Dr. John Medina

Dr. John Medina

Affiliate Professor of Bioengineering, University of Washington School of Medicine, @brainrulesbooks


Dr. John Medina is a developmental molecular biologist focused on the genes involved in human brain development and the genetics of psychiatric disorders. He is the author of the New York Times bestseller Brain Rules — a provocative book that takes on the way work and school environments are designed; a fellow of architecture firm NBBJ; and holds an affiliate faculty appointment at the University of Washington.

The Distance Between a Neuron and a Building

It Seems Inevitable, Given Enough Rigorous Research, that Cognitive Neuroscience Might One Day Claim a Valuable Seat at the Design Table

May 14, 2019

Affiliate Professor of Bioengineering, University of Washington School of Medicine



Editor’s Note: This essay was originally authored for the December 2018 issue of A+U. It is reprinted here with the permission of the publisher.

I’ve been on a road-trip with NBBJ for several years now — a cartographic adventure mapping the terrain between cognitive neuroscience and architecture. I was initially skeptical about jumping into this car, mostly because of a lack of landmarks in my field, the developmental brain sciences. Despite extraordinary progress, we have a surprisingly long way to go before we even understand basic brain functions. We don’t know how people pick up pencils, for example, let alone how people create Pritzker Prize-worthy designs.

The reason I decided to join this exploration came from a ridiculously obvious point. Whatever else design is, it’s a function of somebody’s thought life, and therefore somebody’s brain life. It seems inevitable, given enough rigorous research, that cognitive neuroscience might one day claim a valuable seat at the design table. This hope ultimately challenged my skepticism — and, after NBBJ reached out and piqued my interest, provided the basis for some enjoyable conversations on the road with NBBJ.


Evolutionary Facts

The optimism initially sprang from two well-established “brain facts.” First, the brain is exquisitely sensitive to its outer environment. Just learning something — anything — will physically rewire it. And that has consequences. Even brief exposures to external stimuli can influence complex behavioral changes, some with surprising durability.

The second is our evolutionary history. More than 99% of our earthly experience has been spent in settings composed of natural elements — sojourning as hunter-gatherers in water-poor grasslands. Given the brain’s environmental sensitivity, it’s reasonable to assume the Serengeti would have had measurable impacts on its development. There is increasing empirical support for this assertion, guided by E.O. Wilson’s famous Biophilia hypothesis. Here’s how Stephen Kellert et al. couch it: “Human beings are biologically predisposed to require contact with natural forms … people are not capable of living a complete and healthy life detached from nature.”[1]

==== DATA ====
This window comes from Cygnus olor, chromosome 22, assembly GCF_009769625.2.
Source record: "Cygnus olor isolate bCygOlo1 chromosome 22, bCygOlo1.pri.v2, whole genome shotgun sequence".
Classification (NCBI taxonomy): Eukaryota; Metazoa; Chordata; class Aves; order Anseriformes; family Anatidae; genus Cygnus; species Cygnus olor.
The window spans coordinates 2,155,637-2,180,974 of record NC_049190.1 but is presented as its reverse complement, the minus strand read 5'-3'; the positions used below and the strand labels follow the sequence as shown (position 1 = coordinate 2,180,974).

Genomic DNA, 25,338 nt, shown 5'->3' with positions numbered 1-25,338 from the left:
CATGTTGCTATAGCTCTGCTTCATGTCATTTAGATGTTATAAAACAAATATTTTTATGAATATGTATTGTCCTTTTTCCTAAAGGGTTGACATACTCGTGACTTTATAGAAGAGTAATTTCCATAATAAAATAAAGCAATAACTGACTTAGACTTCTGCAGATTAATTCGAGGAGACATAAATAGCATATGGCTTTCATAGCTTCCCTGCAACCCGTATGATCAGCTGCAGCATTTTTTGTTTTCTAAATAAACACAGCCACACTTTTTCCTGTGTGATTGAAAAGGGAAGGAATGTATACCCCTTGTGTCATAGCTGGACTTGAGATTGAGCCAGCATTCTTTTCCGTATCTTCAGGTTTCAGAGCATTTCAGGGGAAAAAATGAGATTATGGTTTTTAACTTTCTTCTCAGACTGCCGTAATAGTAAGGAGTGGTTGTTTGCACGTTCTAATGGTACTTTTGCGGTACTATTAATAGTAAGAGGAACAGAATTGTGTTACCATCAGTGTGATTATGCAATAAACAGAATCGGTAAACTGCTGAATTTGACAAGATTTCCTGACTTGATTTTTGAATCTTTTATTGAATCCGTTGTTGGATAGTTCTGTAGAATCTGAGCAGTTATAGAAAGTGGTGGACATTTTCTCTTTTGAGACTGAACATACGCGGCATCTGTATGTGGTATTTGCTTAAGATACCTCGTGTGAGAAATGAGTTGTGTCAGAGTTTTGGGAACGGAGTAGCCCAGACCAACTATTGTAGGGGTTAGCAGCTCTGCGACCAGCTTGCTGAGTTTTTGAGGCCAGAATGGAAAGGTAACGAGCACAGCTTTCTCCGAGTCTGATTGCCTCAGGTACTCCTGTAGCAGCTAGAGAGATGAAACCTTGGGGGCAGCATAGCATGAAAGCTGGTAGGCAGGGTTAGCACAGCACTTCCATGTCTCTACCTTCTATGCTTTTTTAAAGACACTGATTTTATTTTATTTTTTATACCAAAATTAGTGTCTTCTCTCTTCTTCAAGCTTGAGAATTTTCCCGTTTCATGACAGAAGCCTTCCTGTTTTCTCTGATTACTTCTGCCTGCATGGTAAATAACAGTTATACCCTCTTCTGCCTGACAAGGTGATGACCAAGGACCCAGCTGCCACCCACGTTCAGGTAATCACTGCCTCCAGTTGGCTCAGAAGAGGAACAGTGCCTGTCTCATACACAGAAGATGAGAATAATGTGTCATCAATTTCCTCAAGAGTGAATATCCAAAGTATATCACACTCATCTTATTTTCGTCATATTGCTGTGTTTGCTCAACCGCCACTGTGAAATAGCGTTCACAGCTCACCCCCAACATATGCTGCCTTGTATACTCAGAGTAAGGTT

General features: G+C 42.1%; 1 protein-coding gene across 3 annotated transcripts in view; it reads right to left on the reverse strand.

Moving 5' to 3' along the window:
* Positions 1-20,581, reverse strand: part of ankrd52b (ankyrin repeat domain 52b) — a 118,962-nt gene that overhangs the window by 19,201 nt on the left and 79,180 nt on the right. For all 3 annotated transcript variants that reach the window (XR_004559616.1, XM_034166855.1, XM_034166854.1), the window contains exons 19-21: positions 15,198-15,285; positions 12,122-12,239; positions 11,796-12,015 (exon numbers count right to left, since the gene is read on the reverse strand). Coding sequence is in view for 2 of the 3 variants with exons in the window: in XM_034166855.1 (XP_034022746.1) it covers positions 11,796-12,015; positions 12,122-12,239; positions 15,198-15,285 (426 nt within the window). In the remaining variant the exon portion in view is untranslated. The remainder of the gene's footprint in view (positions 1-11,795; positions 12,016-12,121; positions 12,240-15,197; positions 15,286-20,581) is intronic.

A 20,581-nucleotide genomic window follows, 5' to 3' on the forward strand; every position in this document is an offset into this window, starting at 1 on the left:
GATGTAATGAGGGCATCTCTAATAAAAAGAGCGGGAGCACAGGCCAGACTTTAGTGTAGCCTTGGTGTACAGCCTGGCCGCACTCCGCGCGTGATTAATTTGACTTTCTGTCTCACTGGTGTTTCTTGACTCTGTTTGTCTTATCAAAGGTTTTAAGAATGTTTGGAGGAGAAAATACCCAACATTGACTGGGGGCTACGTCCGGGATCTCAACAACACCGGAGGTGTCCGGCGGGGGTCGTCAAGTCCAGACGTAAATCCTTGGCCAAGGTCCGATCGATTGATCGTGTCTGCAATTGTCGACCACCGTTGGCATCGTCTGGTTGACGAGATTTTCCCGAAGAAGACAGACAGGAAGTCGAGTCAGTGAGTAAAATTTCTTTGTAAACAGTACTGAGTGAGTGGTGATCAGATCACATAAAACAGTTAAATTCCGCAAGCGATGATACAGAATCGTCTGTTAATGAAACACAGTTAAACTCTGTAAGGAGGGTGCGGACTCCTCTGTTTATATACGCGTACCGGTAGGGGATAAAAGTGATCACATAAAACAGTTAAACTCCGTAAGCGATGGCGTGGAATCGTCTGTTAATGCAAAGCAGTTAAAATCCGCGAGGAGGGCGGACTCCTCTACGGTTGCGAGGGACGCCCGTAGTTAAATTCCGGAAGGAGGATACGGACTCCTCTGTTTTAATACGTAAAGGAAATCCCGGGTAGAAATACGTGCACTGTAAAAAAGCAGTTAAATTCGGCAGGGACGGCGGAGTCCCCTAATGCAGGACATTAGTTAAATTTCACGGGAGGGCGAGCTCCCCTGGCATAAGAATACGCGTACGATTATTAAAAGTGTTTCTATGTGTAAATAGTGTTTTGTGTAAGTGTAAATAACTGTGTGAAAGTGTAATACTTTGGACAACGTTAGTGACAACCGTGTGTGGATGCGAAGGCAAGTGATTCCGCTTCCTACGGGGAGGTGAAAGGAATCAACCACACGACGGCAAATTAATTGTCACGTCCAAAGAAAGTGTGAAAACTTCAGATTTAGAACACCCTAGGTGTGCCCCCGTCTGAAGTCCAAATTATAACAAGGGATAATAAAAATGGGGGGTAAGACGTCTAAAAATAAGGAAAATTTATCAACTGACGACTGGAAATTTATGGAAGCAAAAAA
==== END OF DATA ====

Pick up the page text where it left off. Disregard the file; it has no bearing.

Psychological Facts

Many signs point to the impact this evolutionary history makes on hominid reactions to built space. Consider our uneasy relationship with buildings. Brains tend to prefer what the late Jay Appleton calls Prospect-Refuge spaces. Jay says: “People prefer environments where they can easily survey their surroundings and quickly hide or retreat to safety if necessary.”[2]

This preference comes right out of eastern Africa, a terrain combining flat open spaces like the Serengeti with mountainous structures like the Ngorongoro Crater. We needed prospect to look for predators, but we needed refuge in case we found one. This tension between the necessity for broad openness and tight enclosure has not changed simply because we acquired a bit of civilization.

Another example of this impact involves the brain’s reactions to color. We know that blue light arouses the organ. Since the only time in our evolutionary history where we saw large expanses of blue was in daylight, when being alert was critical, a cerulean-arousal linkage makes a lot of sense. I developed 18 lectures for NBBJ, a basic neuroscience-for-architects course, filled with data like these, that I delivered via livestream to the entire firm.


Neurobiological Facts

These lectures weren’t just about evolutionary psychology. We journeyed directly into the brain’s physical interior, exploring structure/function relationships, addressing questions like: How do brains physically respond to the body’s presence in three-dimensional spaces? How do spatial preferences and color preferences and navigational preferences manifest themselves neurologically? How does the brain even know where its owner’s body is standing?

We’re beginning to get answers to these questions. And so I lectured about grid cells — talented suites of neural tissues that provide a context-independent grid system. These tissues create a navigational framework, working in our brains like latitude/longitude work in our maps. We also discussed place cells, the brain’s own GPS mapping system, providing location information on that previously mentioned grid. We finally discussed head direction cells, neurons functioning like interior compasses, informing both the grid and the GPS — and you — in what direction your head is headed. These systems chat amongst themselves like teenagers, telling the brain how to react to three-dimensional space while moving through it, the left-ventricle of any architectural design. During the lecture series, the Nobel Prize in Physiology or Medicine was awarded to May-Britt and Edvard Moser. They got it in part for figuring this system out.